Wednesday, May 11, 2011

Cinema - Source Code

or: Eight minutes.

One word to sum it up: "Trippy"

Duncan Jones burst onto the film scene in 2009 with his brilliant sci-fi debut, Moon. I was quite impressed with his first directorial was much better than I expected from someone who has never handled a feature film before. Of course, after that, Duncan Jones had some pretty big expectations to live up to. So what better to do than make a complicated 'blockbuster' type film starring a lovely Jake Gyllenhaal that causes one to look at the fine line between reality and something out of this world? I gotta be the one to say it: Duncan Jones has the potential to be one of the finest modern movie-makers with his effort in Source Code. There is absolutely no doubt about that.

Source Code begins with a train. Just a normal train, making it's way through Chicago as normal. On the train we discover a man who has just woken up, a little bit disoriented and not really sure about what is happening. This man believes he is Captain Colter Stevens (Jake Gyllenhaal), who flew planes in Afghanistan. But he thinks something is up when a mysterious woman named Christina (Michelle Monaghan) begins talking to him like she's known him his whole life. He goes to a mirror and discovers that he doesn't look at all like he thought he did, and he is actually known as Sean Fentress. Before he can make sense of what is happening, the train blows up. He wakes up in a 'capsule', with another mysterious woman, Goodwin (Vera Farmiga) talking to him through a webcam. Colter finds out that he is actually part of a 'source code', which allows him to go into another mans body in the last eight minutes of his life. The purpose of this? Colter may be able to find the person who bombed the train he was on and prevent that person from doing another attack. But as Colter returns to the train over and over again, he realises that he doesn't just want to find the bomber, he wants to save the people on the train, which he is told isn't possible.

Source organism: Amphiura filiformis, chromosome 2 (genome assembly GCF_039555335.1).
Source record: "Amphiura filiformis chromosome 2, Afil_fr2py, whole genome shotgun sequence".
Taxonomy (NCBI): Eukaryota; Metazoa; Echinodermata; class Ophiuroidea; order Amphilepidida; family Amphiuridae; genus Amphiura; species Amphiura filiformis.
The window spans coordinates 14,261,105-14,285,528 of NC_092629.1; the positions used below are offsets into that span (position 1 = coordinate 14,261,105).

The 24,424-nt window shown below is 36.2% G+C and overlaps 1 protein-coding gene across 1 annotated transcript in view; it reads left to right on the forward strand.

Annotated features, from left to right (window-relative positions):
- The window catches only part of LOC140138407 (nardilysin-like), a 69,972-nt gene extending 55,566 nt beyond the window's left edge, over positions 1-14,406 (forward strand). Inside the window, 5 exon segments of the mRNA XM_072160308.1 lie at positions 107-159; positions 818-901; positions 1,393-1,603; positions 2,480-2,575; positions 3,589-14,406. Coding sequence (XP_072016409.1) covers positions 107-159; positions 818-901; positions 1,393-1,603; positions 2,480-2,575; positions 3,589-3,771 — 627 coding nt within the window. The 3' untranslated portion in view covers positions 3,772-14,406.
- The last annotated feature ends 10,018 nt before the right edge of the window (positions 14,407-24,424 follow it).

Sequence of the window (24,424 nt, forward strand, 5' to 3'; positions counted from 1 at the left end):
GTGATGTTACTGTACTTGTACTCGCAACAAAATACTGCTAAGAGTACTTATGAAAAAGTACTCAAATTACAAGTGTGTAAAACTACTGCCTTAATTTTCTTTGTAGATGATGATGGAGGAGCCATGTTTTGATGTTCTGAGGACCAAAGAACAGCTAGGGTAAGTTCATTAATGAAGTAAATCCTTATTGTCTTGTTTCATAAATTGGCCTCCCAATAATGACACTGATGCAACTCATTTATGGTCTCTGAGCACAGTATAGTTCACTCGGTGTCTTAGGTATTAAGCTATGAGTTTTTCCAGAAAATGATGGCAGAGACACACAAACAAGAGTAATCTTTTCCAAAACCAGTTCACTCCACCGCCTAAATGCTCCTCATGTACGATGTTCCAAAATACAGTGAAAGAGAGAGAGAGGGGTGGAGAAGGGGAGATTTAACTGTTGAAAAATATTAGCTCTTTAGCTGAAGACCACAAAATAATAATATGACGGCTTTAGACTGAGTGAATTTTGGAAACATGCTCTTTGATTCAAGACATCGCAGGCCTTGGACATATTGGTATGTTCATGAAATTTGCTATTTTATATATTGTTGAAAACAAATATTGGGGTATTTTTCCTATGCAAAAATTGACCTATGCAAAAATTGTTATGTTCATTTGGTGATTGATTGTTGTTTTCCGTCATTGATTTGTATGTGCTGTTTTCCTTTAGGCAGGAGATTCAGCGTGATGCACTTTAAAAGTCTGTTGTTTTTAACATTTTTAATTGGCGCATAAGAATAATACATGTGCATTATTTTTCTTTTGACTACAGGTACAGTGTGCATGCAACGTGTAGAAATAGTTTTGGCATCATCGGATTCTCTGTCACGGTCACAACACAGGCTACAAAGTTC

You'd think that having to relive essentially the same eight minutes over and over again would get boring. No, that's not the case here. Yes, the setting gets familiar, but it never gets boring. That is the first reason why Be Ripley's script rocks. Here he has created something quite elaborate, but hasn't really left many plot holes. In saying that, he also didn't get too caught up in trying to explain things all in one go...we learn as Colter learns. In fact, we go through this movie as if we were Colter. Which is a cool experience, because I felt, to a degree, that I was a part of the source code thing too, and that was fun. The story is puzzling and challenging, always keeping the audience on their toes while still having a good time. There's never really a dull moment. I do admit to laughing quite a few times and even bawling my eyes out crying towards the end. But once the big plot twist was revealed, I felt like I was bolted to the screen, suddenly ready for another whirl. It's a short and snappy film, but my God, I could have taken some more. The way Duncan Jones ties everything up is nice too. He had a really good way of directing this, using some really good editing and small symbols throughout the film for the audience to piece together.